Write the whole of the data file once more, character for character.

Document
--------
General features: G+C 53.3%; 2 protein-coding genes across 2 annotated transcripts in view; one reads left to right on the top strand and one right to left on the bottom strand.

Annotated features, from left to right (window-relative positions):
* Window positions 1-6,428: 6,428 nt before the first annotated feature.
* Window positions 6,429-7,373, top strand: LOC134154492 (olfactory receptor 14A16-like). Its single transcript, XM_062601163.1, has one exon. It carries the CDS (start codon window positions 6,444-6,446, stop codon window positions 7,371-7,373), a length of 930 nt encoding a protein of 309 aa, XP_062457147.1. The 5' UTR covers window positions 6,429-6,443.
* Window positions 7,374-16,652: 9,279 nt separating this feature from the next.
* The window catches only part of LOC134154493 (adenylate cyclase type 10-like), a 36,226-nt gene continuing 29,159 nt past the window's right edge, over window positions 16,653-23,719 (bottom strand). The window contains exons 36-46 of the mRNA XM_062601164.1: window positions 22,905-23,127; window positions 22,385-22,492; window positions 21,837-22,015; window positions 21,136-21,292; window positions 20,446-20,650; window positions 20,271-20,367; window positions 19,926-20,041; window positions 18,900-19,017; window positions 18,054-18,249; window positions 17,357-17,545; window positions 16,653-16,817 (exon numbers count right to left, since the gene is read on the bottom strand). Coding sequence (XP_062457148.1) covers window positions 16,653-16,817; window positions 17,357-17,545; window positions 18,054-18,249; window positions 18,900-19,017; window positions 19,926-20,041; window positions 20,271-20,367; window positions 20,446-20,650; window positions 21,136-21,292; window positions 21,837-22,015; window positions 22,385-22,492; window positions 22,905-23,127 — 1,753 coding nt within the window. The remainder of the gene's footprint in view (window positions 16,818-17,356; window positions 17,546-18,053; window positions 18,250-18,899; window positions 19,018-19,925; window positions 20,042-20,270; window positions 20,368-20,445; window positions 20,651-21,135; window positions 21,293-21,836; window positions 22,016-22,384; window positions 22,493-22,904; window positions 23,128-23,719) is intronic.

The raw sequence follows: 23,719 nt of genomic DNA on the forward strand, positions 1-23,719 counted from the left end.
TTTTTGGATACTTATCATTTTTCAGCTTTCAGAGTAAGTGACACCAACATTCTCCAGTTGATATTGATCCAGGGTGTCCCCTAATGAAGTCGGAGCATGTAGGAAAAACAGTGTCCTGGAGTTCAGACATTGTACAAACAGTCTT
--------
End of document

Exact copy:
General features: G+C 53.3%; 2 protein-coding genes across 2 annotated transcripts in view; one reads left to right on the top strand and one right to left on the bottom strand.

Annotated features, from left to right (window-relative positions):
* Window positions 1-6,428: 6,428 nt before the first annotated feature.
* Window positions 6,429-7,373, top strand: LOC134154492 (olfactory receptor 14A16-like). Its single transcript, XM_062601163.1, has one exon. It carries the CDS (start codon window positions 6,444-6,446, stop codon window positions 7,371-7,373), a length of 930 nt encoding a protein of 309 aa, XP_062457147.1. The 5' UTR covers window positions 6,429-6,443.
* Window positions 7,374-16,652: 9,279 nt separating this feature from the next.
* The window catches only part of LOC134154493 (adenylate cyclase type 10-like), a 36,226-nt gene continuing 29,159 nt past the window's right edge, over window positions 16,653-23,719 (bottom strand). The window contains exons 36-46 of the mRNA XM_062601164.1: window positions 22,905-23,127; window positions 22,385-22,492; window positions 21,837-22,015; window positions 21,136-21,292; window positions 20,446-20,650; window positions 20,271-20,367; window positions 19,926-20,041; window positions 18,900-19,017; window positions 18,054-18,249; window positions 17,357-17,545; window positions 16,653-16,817 (exon numbers count right to left, since the gene is read on the bottom strand). Coding sequence (XP_062457148.1) covers window positions 16,653-16,817; window positions 17,357-17,545; window positions 18,054-18,249; window positions 18,900-19,017; window positions 19,926-20,041; window positions 20,271-20,367; window positions 20,446-20,650; window positions 21,136-21,292; window positions 21,837-22,015; window positions 22,385-22,492; window positions 22,905-23,127 — 1,753 coding nt within the window. The remainder of the gene's footprint in view (window positions 16,818-17,356; window positions 17,546-18,053; window positions 18,250-18,899; window positions 19,018-19,925; window positions 20,042-20,270; window positions 20,368-20,445; window positions 20,651-21,135; window positions 21,293-21,836; window positions 22,016-22,384; window positions 22,493-22,904; window positions 23,128-23,719) is intronic.

The raw sequence follows: 23,719 nt of genomic DNA on the forward strand, positions 1-23,719 counted from the left end.
TTTTTGGATACTTATCATTTTTCAGCTTTCAGAGTAAGTGACACCAACATTCTCCAGTTGATATTGATCCAGGGTGTCCCCTAATGAAGTCGGAGCATGTAGGAAAAACAGTGTCCTGGAGTTCAGACATTGTACAAACAGTCTT